Silencing of Apoptosis-Inducing factor and poly(ADP-ribose) glycohydrolase reveals novel roles in breast cancer cell death after chemotherapy
Department of Pharmaceutical Sciences, College of Pharmacy, Washington State University, P.O. Box 646534, Pullman, WA, 99164-6534, USA
Molecular Cancer 2012, 11:48 doi:10.1186/1476-4598-11-48Published: 29 July 2012
Cell death induced by poly(ADP-ribose) (PAR) and mediated by apoptosis-inducing factor (AIF) is well-characterized in models of ischemic tissue injury, but their roles in cancer cell death after chemotherapy are less understood.
Here we investigated the roles of PAR and AIF by RNA interference (RNAi) in MDA-MB-231 and MCF-7 breast adenocarcinoma cells after chemotherapy. Differences in effects were statistically tested by analysis-of-variance and unpaired student’s t-test.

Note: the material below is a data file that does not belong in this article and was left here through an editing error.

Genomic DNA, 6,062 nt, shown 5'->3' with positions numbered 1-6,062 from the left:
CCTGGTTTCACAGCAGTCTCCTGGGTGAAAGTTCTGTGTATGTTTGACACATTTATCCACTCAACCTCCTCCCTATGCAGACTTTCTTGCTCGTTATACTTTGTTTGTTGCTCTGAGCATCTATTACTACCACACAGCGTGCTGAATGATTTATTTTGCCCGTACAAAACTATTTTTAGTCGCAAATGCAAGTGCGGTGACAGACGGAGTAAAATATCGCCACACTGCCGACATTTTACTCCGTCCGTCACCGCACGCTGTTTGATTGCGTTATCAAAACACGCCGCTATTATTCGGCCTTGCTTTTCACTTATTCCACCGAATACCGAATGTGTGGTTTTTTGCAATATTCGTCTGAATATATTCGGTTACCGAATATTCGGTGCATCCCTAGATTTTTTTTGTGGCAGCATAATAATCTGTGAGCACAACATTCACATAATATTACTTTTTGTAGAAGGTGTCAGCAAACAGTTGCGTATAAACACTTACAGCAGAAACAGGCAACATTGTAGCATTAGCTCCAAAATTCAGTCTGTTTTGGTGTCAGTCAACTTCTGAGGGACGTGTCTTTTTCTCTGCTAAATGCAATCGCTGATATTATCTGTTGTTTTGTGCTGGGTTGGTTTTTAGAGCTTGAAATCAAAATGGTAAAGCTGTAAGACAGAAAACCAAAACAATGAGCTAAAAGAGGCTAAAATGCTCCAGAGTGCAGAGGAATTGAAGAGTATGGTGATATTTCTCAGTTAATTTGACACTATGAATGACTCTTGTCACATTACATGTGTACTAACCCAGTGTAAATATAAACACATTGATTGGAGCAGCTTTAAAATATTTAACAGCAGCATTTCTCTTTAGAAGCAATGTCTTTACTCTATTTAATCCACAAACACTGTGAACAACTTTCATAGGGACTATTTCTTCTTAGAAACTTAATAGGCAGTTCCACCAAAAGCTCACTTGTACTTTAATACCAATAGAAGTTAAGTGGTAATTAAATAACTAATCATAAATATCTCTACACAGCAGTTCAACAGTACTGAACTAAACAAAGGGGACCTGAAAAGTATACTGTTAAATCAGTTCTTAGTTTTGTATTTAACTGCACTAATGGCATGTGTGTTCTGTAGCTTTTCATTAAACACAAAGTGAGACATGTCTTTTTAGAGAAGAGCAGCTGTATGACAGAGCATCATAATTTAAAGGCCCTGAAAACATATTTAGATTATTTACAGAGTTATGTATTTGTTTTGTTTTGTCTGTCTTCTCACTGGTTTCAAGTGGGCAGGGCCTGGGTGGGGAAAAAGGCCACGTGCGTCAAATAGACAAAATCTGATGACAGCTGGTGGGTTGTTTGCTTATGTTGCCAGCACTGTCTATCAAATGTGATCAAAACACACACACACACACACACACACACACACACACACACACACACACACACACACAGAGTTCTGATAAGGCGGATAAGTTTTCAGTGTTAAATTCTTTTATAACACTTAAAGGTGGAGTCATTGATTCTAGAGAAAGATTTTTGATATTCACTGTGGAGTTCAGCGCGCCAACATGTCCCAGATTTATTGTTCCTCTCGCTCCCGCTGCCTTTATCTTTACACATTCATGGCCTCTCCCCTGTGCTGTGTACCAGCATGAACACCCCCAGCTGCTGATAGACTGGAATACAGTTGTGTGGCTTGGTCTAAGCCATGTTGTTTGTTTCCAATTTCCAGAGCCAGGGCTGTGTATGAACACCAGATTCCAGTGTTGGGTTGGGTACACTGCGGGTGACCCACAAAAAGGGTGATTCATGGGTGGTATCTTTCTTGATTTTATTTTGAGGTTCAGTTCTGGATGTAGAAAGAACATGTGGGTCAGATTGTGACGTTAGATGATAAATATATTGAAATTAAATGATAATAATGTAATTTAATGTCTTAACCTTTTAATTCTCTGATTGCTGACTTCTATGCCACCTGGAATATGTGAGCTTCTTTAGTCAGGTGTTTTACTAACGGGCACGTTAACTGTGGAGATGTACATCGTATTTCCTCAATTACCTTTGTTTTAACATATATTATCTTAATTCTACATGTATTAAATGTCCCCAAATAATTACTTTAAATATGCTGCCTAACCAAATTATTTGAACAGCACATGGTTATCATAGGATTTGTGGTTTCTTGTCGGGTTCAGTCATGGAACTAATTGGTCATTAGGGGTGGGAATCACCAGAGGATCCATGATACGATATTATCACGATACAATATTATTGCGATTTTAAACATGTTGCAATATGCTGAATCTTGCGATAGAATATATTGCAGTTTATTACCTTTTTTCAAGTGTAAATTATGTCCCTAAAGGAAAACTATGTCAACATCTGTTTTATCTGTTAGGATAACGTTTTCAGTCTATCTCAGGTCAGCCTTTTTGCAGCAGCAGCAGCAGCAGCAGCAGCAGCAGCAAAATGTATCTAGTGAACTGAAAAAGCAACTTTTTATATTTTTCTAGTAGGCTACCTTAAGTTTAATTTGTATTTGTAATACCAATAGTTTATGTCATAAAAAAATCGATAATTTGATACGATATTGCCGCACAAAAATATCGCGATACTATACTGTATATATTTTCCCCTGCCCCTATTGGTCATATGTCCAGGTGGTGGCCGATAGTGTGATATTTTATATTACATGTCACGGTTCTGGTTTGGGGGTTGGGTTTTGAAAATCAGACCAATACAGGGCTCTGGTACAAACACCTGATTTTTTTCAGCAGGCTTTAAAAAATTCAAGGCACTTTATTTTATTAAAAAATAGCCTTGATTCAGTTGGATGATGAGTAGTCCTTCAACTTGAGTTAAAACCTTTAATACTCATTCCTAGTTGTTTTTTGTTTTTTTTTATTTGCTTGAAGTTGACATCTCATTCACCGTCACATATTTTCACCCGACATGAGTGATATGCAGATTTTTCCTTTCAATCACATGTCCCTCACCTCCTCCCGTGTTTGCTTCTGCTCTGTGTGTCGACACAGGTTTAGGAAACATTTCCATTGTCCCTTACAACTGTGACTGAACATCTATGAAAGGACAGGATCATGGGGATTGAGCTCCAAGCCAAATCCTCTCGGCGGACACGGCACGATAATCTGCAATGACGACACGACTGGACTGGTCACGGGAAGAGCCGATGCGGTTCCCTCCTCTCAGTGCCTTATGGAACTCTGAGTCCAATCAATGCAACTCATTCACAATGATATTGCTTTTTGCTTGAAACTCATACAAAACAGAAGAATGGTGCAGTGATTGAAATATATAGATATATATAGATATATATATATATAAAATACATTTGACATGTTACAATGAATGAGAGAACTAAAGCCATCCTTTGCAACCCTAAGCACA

Silencing of AIF by RNAi led to decreased MDA-MB-231 and MCF-7 breast cancer cell death after chemotherapy, which demonstrates a critical role for AIF. RNAi silencing of PAR glycohydrolase (PARG), the primary enzyme that catalyzes the hydrolysis of PAR, led to increased PAR levels but decreased cell death. Further investigation into the possible role of PAR in apoptosis revealed decreased caspase-3/7/8/9 activity in PARG-null cells. Interestingly, the pharmacologic inhibition of caspase activity in PARG-silenced breast cancer cells led to increased cell death after chemotherapy, which indicates that an alternative cell death pathway is activated due to elevated PAR levels and caspase inhibition. AIF silencing in these cells led to profound protection from chemotherapy, which demonstrates that the increased cell death after PARG silencing and caspase inhibition was mediated by AIF.
The results show a role for AIF in breast cancer cell death after chemotherapy, the ability of PAR to regulate caspase activity, and the ability of AIF to substitute as a primary mediator of breast cancer cell death in the absence of caspases. Thus, the induction of cell death by PAR/AIF may represent a novel strategy to optimize the eradication of breast tumors by activating an alternative cell death pathway.